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More than one in ten (11 per cent) workers who have attended a work Christmas party admit embarrassing themselves in front of their boss, according to new polling published by the TUC today (Monday).

date: Friday 4 December 2015
embargo: 00.01hrs Monday 7 December 2015

More than one in ten (11 per cent) workers who have attended a work Christmas party admit embarrassing themselves in front of their boss, according to new polling published by the TUC today (Monday).

The poll, carried out for the TUC by YouGov, also reveals that two in five (40 per cent) employees who have attended a work Christmas party have got drunk at their work Christmas do, with men (45 per cent) more likely to over-indulge than women (35 per cent).

The survey finds that, of those who have attended a work Christmas party:
• One in 11 (9 per cent) workers has thrown up.
• One in 12 (8 per cent) employees has revealed something embarrassing about themselves to a colleague.
• More than a quarter (27 per cent) of 18-24 year-olds have had a dance off with a co-worker, compared to only 8 per cent of workers aged 25-39, 4 per cent aged 40-49 and 3 per cent who are 60 and over.

The polling comes as the TUC it publishes its tips for a fuss-free festive bash today. For many the work Christmas party is a chance for workers to let their hair down over a few drinks with their colleagues. But every year trade union reps get reports of problems at Christmas parties that could have been avoided with a little planning and forethought.

To make sure the Christmas party is remembered for all the right reasons, the TUC makes the following suggestions to employers:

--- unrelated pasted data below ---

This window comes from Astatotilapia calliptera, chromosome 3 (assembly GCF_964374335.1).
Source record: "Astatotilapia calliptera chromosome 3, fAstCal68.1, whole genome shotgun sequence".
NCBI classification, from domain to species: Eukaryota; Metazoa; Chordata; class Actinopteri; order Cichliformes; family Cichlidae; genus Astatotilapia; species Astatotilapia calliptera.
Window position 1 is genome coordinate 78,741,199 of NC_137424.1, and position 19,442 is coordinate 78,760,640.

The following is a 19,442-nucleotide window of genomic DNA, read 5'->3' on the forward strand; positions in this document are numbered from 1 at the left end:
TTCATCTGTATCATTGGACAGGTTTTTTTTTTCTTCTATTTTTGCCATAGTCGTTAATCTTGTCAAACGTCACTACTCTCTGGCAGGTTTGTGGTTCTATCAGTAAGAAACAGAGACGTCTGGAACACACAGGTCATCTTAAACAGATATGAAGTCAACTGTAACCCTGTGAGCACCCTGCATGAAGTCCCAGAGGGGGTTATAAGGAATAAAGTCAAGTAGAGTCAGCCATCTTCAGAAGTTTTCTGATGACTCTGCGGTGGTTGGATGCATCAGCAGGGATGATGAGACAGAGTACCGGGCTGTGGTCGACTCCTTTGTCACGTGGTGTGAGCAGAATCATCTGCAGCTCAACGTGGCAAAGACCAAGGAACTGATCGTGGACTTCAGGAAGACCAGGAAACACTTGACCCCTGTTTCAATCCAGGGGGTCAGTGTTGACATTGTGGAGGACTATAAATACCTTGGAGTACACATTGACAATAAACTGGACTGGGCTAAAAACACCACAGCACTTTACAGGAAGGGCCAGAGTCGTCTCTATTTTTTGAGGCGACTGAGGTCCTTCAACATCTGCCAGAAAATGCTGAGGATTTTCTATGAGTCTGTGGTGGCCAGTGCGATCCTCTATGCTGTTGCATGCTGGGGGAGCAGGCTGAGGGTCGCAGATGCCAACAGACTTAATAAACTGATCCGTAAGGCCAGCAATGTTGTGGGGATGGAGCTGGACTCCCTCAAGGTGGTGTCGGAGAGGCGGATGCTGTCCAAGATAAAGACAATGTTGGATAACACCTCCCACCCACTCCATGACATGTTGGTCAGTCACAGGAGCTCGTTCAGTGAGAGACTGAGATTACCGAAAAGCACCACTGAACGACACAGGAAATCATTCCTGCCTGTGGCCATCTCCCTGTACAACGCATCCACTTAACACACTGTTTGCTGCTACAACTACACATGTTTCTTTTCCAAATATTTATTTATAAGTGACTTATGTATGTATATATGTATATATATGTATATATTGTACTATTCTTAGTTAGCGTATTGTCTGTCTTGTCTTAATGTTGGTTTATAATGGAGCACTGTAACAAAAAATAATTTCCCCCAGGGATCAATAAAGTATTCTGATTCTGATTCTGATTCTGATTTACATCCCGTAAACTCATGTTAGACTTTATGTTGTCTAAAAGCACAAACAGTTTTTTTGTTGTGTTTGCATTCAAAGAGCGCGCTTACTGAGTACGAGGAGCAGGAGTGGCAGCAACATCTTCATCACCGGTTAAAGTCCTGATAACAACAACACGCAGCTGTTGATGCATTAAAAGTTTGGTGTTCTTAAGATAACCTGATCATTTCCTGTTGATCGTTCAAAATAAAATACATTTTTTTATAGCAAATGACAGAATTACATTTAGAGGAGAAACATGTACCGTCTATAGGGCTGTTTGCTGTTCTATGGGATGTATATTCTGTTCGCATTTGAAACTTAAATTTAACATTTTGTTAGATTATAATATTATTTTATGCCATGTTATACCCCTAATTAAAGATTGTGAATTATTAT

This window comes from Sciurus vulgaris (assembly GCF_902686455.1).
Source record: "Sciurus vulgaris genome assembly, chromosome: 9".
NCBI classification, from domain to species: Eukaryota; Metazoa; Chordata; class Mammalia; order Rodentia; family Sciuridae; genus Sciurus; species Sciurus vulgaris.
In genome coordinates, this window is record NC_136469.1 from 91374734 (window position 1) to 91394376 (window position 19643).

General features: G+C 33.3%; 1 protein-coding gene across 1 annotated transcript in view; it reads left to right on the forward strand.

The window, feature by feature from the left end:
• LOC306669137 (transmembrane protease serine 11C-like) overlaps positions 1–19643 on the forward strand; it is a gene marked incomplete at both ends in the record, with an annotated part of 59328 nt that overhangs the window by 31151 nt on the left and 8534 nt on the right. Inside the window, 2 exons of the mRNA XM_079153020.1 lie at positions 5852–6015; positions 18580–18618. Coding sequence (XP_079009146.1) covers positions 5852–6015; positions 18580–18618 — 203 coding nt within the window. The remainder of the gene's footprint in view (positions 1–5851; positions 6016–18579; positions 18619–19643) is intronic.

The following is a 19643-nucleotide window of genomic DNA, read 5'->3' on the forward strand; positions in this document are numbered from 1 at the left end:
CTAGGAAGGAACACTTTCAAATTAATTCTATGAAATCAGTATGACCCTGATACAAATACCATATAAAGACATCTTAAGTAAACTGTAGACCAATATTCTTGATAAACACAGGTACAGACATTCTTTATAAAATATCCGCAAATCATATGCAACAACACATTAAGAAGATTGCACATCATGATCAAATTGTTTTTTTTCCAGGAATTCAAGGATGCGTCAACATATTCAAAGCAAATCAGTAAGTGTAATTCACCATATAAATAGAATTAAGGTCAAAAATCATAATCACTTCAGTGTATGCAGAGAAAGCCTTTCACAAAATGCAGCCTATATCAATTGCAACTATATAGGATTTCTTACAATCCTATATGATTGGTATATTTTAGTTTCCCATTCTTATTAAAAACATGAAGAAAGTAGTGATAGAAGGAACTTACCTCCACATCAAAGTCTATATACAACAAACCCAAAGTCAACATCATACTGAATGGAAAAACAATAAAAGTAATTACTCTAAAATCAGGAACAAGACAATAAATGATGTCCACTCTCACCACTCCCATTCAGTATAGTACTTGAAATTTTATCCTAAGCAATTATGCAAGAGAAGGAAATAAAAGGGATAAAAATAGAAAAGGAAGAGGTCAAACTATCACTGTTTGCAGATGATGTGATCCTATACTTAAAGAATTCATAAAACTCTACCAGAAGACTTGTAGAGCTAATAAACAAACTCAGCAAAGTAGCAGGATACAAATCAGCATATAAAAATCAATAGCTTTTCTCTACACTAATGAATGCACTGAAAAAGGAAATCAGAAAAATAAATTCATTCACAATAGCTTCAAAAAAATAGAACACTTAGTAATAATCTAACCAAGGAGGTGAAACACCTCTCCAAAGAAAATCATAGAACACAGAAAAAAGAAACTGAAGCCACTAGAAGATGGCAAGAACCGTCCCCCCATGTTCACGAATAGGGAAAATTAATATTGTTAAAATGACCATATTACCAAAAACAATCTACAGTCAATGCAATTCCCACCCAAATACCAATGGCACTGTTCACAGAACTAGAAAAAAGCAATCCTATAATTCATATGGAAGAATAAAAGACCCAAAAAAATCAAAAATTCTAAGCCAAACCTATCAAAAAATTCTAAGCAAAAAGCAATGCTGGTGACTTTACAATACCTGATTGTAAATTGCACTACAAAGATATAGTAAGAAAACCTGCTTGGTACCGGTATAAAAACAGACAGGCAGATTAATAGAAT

If you’re going to charge staff to come to the party, make sure it’s something all staff can afford, and don’t make people feel bad if they don’t want to come along. Whilst some staff will be happy to pay more for an extravagant celebration, it may be better to scale it back a little so everyone can enjoy it.
Ensure there are plenty of non-alcoholic drinks available for people who don’t drink and those wanting a break from the booze.

The Christmas party isn’t the right time for managers to start talking about staff performance or other serious HR issues – keep it light and friendly.

Look into travel arrangements so that everyone gets home safely. If you can, think about laying on transport home or at least provide the times of the last train and phone numbers for reputable local cab companies.

Staff also have a big part to play in ensuring Christmas festivities go well. To make sure you make the most of the chance to let your hair down with your colleagues, the TUC suggests that workers:

• Resist the temptation to complain about colleagues or ask your boss for a pay rise. Save these big conversations for office hours!
• Be careful not to say or do anything which upsets or insults anyone if you are emboldened with ‘Christmas cheer’.
• Resist posting embarrassing pictures of your boss or your colleagues on Facebook and Twitter.
• Consider booking a day’s leave after the party if you think you may be too tired to work.

TUC General Secretary Frances O’Grady said: “Christmas parties are a great way to celebrate a year’s hard work and let your hair down with colleagues.

“However, workers and bosses need to remember that they are still in a work setting. No one wants to make a fool of themselves in front of colleagues – or worse, do something that will get them sacked at Christmas. Use your common sense and have a happy and safe night.”

- All figures, unless otherwise stated, are from YouGov Plc. The total sample size was 1,695 adults, of which 1,406 had been to a work Christmas party. Fieldwork was undertaken between 25 and 26th November 2015.  The survey was carried out online. The figures have been weighted and are representative of all GB adults (aged 18+).
- All TUC press releases can be found at
- Follow the TUC on Twitter: @The_TUC and follow the TUC press team @tucnews

Media enquiries:
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